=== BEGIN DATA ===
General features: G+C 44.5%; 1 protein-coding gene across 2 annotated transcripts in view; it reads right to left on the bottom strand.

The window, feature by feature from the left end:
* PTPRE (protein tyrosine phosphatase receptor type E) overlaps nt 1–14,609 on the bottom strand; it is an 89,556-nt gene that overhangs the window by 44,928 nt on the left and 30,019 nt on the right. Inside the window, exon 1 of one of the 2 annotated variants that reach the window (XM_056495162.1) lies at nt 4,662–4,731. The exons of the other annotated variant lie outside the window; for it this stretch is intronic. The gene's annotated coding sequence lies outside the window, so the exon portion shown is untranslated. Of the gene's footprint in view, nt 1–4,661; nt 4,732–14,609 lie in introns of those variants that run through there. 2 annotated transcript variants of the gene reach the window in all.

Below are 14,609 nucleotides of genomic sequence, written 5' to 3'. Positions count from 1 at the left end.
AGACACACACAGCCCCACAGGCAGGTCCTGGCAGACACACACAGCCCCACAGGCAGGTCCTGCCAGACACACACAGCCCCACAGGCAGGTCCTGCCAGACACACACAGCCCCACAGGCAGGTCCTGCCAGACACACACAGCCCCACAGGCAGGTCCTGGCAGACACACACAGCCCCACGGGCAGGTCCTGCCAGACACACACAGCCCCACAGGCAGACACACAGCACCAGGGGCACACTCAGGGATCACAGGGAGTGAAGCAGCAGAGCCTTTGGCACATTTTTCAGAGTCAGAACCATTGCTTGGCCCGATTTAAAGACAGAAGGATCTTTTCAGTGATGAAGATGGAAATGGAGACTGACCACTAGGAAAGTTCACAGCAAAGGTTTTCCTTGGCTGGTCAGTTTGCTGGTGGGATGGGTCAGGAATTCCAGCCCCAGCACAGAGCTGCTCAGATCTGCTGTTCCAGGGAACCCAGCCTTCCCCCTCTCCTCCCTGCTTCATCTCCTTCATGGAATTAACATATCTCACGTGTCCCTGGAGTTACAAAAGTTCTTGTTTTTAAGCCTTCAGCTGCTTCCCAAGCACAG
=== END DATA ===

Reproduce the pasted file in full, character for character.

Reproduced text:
General features: G+C 44.5%; 1 protein-coding gene across 2 annotated transcripts in view; it reads right to left on the bottom strand.

The window, feature by feature from the left end:
* PTPRE (protein tyrosine phosphatase receptor type E) overlaps nt 1–14,609 on the bottom strand; it is an 89,556-nt gene that overhangs the window by 44,928 nt on the left and 30,019 nt on the right. Inside the window, exon 1 of one of the 2 annotated variants that reach the window (XM_056495162.1) lies at nt 4,662–4,731. The exons of the other annotated variant lie outside the window; for it this stretch is intronic. The gene's annotated coding sequence lies outside the window, so the exon portion shown is untranslated. Of the gene's footprint in view, nt 1–4,661; nt 4,732–14,609 lie in introns of those variants that run through there. 2 annotated transcript variants of the gene reach the window in all.

Below are 14,609 nucleotides of genomic sequence, written 5' to 3'. Positions count from 1 at the left end.
AGACACACACAGCCCCACAGGCAGGTCCTGGCAGACACACACAGCCCCACAGGCAGGTCCTGCCAGACACACACAGCCCCACAGGCAGGTCCTGCCAGACACACACAGCCCCACAGGCAGGTCCTGCCAGACACACACAGCCCCACAGGCAGGTCCTGGCAGACACACACAGCCCCACGGGCAGGTCCTGCCAGACACACACAGCCCCACAGGCAGACACACAGCACCAGGGGCACACTCAGGGATCACAGGGAGTGAAGCAGCAGAGCCTTTGGCACATTTTTCAGAGTCAGAACCATTGCTTGGCCCGATTTAAAGACAGAAGGATCTTTTCAGTGATGAAGATGGAAATGGAGACTGACCACTAGGAAAGTTCACAGCAAAGGTTTTCCTTGGCTGGTCAGTTTGCTGGTGGGATGGGTCAGGAATTCCAGCCCCAGCACAGAGCTGCTCAGATCTGCTGTTCCAGGGAACCCAGCCTTCCCCCTCTCCTCCCTGCTTCATCTCCTTCATGGAATTAACATATCTCACGTGTCCCTGGAGTTACAAAAGTTCTTGTTTTTAAGCCTTCAGCTGCTTCCCAAGCACAG